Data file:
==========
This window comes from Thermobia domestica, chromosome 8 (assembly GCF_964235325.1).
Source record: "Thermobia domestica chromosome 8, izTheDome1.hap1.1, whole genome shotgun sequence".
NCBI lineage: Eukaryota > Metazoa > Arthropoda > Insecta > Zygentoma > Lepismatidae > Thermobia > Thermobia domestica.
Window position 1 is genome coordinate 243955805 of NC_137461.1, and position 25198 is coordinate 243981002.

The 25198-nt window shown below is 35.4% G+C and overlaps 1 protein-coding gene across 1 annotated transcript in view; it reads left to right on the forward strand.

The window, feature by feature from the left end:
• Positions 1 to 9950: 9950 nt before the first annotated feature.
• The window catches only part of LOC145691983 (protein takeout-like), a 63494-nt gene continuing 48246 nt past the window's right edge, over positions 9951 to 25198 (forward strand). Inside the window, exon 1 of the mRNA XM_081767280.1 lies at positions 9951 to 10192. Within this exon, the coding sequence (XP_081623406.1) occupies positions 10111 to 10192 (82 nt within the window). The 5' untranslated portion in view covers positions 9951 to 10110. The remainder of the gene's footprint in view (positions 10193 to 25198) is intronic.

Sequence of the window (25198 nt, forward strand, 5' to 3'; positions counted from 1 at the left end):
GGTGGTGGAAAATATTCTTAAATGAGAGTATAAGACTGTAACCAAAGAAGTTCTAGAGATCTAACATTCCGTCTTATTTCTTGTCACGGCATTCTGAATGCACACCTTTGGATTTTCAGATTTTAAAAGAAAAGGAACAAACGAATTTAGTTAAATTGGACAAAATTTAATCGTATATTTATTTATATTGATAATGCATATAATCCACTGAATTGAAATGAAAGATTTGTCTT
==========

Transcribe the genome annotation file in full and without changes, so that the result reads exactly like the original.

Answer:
This window comes from Thermobia domestica, chromosome 8 (assembly GCF_964235325.1).
Source record: "Thermobia domestica chromosome 8, izTheDome1.hap1.1, whole genome shotgun sequence".
NCBI lineage: Eukaryota > Metazoa > Arthropoda > Insecta > Zygentoma > Lepismatidae > Thermobia > Thermobia domestica.
Window position 1 is genome coordinate 243955805 of NC_137461.1, and position 25198 is coordinate 243981002.

The 25198-nt window shown below is 35.4% G+C and overlaps 1 protein-coding gene across 1 annotated transcript in view; it reads left to right on the forward strand.

The window, feature by feature from the left end:
• Positions 1 to 9950: 9950 nt before the first annotated feature.
• The window catches only part of LOC145691983 (protein takeout-like), a 63494-nt gene continuing 48246 nt past the window's right edge, over positions 9951 to 25198 (forward strand). Inside the window, exon 1 of the mRNA XM_081767280.1 lies at positions 9951 to 10192. Within this exon, the coding sequence (XP_081623406.1) occupies positions 10111 to 10192 (82 nt within the window). The 5' untranslated portion in view covers positions 9951 to 10110. The remainder of the gene's footprint in view (positions 10193 to 25198) is intronic.

Sequence of the window (25198 nt, forward strand, 5' to 3'; positions counted from 1 at the left end):
GGTGGTGGAAAATATTCTTAAATGAGAGTATAAGACTGTAACCAAAGAAGTTCTAGAGATCTAACATTCCGTCTTATTTCTTGTCACGGCATTCTGAATGCACACCTTTGGATTTTCAGATTTTAAAAGAAAAGGAACAAACGAATTTAGTTAAATTGGACAAAATTTAATCGTATATTTATTTATATTGATAATGCATATAATCCACTGAATTGAAATGAAAGATTTGTCTT